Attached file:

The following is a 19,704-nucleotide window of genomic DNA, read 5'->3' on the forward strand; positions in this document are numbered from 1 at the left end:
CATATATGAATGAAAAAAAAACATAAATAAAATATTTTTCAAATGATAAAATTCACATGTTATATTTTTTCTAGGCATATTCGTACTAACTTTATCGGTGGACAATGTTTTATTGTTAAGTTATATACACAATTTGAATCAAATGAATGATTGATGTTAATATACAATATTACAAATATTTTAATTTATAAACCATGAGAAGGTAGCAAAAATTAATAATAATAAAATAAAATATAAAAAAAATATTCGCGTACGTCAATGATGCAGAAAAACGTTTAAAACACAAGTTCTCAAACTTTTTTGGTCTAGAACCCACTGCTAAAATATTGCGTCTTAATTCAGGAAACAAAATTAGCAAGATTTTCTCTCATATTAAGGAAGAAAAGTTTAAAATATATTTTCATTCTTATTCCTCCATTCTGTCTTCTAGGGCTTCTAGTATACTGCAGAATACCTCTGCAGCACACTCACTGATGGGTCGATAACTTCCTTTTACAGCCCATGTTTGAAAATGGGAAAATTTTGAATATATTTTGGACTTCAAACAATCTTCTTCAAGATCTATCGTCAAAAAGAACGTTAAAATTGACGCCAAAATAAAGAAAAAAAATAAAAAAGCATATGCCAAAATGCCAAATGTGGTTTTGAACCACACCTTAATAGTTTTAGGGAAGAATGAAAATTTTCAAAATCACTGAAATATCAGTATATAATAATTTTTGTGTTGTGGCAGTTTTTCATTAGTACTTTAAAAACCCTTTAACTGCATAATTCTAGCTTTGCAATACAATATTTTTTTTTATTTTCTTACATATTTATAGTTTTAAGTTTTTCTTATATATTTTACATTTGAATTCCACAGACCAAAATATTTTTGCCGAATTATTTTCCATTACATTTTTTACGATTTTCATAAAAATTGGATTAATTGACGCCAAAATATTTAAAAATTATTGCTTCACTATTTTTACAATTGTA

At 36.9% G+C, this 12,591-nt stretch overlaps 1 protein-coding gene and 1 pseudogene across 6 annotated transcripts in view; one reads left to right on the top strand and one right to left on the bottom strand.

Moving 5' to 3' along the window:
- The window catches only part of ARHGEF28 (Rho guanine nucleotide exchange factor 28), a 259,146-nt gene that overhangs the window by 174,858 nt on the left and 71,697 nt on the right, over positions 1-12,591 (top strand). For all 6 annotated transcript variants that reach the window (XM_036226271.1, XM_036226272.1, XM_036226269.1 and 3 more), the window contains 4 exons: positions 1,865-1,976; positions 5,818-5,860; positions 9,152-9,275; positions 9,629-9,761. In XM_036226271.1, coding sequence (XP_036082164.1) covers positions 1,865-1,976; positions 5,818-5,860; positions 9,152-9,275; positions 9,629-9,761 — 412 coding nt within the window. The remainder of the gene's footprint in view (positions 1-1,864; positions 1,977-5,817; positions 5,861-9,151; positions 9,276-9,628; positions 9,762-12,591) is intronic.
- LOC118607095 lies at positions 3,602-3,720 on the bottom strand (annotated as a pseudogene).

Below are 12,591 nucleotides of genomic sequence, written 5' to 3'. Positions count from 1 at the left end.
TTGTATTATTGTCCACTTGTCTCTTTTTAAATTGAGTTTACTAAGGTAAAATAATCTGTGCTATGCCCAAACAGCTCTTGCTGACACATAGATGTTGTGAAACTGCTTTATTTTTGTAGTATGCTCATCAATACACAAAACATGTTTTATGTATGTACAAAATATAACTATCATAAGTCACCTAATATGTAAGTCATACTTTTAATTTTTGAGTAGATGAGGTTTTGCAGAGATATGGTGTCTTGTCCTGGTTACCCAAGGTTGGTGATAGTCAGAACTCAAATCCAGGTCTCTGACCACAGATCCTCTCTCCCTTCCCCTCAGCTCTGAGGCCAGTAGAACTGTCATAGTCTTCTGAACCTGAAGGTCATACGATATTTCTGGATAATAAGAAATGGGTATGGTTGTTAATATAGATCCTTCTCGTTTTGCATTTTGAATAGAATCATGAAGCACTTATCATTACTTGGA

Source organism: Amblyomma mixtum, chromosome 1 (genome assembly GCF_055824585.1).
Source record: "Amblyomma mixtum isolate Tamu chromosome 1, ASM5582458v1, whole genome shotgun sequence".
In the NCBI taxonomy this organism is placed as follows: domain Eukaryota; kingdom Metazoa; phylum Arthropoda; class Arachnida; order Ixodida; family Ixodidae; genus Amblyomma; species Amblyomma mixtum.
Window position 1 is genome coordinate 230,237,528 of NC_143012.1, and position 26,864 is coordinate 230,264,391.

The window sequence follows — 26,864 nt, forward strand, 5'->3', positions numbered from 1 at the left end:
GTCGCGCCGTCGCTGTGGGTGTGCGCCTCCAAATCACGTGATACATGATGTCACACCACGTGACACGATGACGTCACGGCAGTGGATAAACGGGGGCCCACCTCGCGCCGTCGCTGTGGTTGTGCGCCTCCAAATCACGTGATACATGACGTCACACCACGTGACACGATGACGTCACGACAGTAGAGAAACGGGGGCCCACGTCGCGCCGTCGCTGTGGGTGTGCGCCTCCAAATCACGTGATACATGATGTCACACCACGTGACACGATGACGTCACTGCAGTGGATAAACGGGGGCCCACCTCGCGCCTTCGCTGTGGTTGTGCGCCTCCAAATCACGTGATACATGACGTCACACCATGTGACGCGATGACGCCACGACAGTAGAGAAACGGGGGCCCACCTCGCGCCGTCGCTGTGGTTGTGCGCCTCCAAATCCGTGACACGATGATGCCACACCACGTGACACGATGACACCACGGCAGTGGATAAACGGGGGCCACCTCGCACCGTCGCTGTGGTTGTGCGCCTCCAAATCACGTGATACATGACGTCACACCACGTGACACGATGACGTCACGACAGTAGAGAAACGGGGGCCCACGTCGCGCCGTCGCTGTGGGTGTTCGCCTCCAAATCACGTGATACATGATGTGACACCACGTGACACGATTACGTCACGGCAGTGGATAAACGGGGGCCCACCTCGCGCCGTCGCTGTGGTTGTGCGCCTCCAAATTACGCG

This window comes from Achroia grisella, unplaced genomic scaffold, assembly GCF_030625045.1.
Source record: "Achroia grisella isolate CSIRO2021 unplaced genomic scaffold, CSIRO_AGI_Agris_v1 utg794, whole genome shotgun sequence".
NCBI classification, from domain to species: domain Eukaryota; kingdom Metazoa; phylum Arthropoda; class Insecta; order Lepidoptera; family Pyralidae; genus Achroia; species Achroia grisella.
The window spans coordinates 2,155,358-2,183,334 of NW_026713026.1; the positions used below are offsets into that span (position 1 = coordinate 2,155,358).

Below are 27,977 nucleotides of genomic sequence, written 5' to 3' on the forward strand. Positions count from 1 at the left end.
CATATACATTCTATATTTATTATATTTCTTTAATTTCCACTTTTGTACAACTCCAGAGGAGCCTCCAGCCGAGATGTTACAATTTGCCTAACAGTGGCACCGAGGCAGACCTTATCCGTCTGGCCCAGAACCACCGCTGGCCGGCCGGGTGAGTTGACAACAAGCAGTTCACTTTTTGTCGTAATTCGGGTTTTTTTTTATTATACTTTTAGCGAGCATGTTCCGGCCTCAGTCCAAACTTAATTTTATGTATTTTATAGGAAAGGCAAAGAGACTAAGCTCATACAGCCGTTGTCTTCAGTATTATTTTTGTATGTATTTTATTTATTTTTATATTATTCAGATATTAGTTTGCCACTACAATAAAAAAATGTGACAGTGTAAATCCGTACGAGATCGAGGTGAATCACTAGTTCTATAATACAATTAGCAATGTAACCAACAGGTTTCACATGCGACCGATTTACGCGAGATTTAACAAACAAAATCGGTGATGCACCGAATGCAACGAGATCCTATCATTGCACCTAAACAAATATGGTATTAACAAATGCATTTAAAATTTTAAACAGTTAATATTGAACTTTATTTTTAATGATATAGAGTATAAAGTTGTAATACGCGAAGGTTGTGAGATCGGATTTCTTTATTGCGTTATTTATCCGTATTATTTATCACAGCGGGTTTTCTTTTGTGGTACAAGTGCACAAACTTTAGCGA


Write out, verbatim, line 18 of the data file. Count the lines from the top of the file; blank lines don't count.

The window spans coordinates 2,155,358-2,183,334 of NW_026713026.1; the positions used below are offsets into that span (position 1 = coordinate 2,155,358).